Authorities seize 80 tonnes of smuggled second-hand clothes

The Revenue Protection Unit (RPU) has intercepted about 80 tonnes of second-hand clothes that were being smuggled into the country.

The Revenue Protection Unit (RPU) has intercepted about 80 tonnes of second-hand clothes that were being smuggled into the country.

According to Chief Supt. Sam Bugingo, the Commanding Officer of RPU, a Rwanda National Police (RNP) arm attached to Rwanda Revenue Authority (RRA) to fight fraud and smuggling, the tonnes of clothes were seized in varied operations in the last three months.

 

“We have impounded 24 vehicles countrywide in the last three months which were sneaking a combined quantity of about 80 tonnes of second-hand clothes,” Bugingo said.

 

The most recent interception involved a FUSO, RAC 905B which was intercepted in Matimba, Nyagatare District last week loaded with 80 bales of second hand clothes.

 

The smuggler had declared in customs that he was importing maize flour.

However, the Kigali-bound truck was stopped and checked on the way, only to find that ten sacks of maize flour had been used to stash the bales of garments.

Similarly, on Sunday at about 4am, Police in Karongi District intercepted another truck with 30 bundles of second-hand clothes, which were covered by timber.

Last month, RPU also intercepted a Ugandan registered truck, UAW 378F, with 123 bundles of second-hand clothes. The owner, who has since been sentenced to four months in prison and fined Rwf23 million, had declared at Gatuna border post that he was importing cassava flour.

Article 200 of the law establishing Value Added Tax, stipulates that any person with uncustomed goods shall be liable to an imprisonment not exceeding five years or a fine of 50 per cent of the dutiable value of the goods involved, or both.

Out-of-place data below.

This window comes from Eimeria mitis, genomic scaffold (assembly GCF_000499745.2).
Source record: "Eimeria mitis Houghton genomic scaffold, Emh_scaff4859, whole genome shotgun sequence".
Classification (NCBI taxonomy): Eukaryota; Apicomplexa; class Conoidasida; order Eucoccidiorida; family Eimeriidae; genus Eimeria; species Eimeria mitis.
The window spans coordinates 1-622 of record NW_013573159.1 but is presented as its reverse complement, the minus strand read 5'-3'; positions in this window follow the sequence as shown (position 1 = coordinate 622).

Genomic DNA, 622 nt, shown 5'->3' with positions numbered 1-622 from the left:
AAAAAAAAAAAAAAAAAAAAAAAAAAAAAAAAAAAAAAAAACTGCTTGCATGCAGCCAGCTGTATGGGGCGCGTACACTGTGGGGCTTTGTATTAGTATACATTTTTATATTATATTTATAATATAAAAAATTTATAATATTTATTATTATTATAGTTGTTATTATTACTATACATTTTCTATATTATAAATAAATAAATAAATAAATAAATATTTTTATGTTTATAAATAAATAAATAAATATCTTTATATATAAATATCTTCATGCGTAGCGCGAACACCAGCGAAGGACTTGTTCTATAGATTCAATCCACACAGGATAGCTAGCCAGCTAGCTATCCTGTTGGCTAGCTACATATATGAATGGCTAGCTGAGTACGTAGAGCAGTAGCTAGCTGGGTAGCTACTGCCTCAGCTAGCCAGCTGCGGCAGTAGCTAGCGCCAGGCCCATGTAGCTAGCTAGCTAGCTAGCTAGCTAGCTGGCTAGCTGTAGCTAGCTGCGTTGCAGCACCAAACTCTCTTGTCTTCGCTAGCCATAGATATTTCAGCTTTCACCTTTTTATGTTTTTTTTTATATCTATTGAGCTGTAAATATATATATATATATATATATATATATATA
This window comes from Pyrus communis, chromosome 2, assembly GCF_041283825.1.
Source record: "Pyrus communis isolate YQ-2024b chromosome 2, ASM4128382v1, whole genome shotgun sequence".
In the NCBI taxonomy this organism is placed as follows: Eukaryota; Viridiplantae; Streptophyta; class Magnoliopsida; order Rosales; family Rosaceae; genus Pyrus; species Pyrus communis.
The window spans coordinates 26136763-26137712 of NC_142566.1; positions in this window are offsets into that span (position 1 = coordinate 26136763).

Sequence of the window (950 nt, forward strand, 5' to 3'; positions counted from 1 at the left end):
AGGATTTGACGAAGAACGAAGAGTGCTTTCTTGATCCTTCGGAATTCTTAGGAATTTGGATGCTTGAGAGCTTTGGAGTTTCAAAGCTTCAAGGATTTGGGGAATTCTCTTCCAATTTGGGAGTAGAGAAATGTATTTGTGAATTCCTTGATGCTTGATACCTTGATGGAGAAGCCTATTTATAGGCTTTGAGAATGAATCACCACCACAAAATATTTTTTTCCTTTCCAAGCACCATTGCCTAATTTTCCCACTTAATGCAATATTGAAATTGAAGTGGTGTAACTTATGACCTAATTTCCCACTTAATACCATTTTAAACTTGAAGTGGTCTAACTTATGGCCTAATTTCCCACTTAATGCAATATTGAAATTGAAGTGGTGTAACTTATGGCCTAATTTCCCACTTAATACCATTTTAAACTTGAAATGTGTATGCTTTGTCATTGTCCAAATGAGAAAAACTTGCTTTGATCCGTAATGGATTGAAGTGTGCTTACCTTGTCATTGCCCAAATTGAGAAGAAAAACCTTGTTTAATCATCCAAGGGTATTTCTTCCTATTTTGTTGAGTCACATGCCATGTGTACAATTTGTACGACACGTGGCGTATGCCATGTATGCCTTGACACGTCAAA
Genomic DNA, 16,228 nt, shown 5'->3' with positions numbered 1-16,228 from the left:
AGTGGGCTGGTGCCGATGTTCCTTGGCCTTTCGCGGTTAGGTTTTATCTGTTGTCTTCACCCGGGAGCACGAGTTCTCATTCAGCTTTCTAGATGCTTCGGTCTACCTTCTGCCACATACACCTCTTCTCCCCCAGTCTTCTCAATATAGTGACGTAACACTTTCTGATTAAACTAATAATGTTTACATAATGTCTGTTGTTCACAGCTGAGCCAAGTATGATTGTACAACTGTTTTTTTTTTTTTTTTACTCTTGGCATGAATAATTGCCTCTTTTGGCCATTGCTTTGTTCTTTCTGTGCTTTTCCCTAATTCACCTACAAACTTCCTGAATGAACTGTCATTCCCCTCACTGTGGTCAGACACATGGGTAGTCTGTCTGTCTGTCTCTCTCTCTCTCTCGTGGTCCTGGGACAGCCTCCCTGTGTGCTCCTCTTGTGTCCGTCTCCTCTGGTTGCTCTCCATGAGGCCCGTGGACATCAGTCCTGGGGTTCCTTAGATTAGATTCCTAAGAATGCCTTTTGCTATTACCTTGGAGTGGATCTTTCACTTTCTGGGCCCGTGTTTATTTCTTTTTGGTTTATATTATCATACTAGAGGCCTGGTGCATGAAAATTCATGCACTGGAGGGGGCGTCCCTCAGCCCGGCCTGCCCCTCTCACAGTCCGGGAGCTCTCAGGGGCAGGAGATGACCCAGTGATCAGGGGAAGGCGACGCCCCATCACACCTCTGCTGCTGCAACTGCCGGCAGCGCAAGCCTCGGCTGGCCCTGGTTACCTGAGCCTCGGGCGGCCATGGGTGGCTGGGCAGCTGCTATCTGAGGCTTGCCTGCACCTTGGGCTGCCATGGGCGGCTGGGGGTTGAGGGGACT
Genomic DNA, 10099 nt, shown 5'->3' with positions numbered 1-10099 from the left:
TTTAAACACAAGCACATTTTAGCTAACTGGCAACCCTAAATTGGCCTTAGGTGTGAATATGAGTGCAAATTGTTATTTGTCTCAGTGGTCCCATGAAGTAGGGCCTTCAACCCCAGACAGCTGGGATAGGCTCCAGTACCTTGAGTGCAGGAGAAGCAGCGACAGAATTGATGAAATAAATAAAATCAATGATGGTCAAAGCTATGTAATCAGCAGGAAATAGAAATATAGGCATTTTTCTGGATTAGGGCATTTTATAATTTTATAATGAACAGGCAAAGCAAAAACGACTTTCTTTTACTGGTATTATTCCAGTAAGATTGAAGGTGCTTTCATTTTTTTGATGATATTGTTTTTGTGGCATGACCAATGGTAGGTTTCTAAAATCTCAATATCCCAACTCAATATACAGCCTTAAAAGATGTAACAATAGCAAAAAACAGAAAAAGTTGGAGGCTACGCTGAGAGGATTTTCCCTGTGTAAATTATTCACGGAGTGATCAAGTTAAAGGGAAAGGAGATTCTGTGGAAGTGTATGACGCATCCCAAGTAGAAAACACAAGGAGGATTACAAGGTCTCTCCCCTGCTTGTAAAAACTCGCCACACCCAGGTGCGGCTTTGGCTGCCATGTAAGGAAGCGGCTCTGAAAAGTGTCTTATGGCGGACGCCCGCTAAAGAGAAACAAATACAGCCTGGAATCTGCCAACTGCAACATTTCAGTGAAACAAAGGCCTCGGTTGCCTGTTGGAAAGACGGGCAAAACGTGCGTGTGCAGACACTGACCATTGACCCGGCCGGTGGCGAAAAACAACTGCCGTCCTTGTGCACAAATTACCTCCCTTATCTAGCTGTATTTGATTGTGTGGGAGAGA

“We have mapped out major smuggling routes. They include Rusizi-Karongi-Kigali route; Rubavu-Musanze-Kigali; and Nyagatare Kigali, and Kirehe-Kigali. There are also other porous border posts that are used by pedestrians and cyclists,” Chief Supt. Bugingo said.

“Almost all the seized second-hand clothes had no certificate of fumigation and country of origin, which is also a prerequisite,” he explained.

Fumigation is meant to prevent any disease or pests that can be transmitted through used clothes.

“We have increased our countrywide operations and awareness, and they are paying off. Most of our successful operations are based on credible information from the people, who are our major partners. But we also work with security organs stationed at the borders,” he added.

According to Robert Mugabe, the deputy commissioner in charge of Revenue Investigations and Enforcement in RRA, the smugglers had evaded over Rwf200 million.

“We are aware that there are some traders who have resorted to illegal importation channels of used clothes, but we have also identified means used with some of them guising as transporting timber, sand, cassava and maize flour, among others,” said Mugabe.

“This is a lot of money that can improve the wellbeing of the people by constructing more health centres, schools, procuring medical drugs or even fertilisers to increase on production. This is why it also falls in their day-to-day responsibilities to fight all sorts of illegal trade and smuggling in particular,” Mugabe said.

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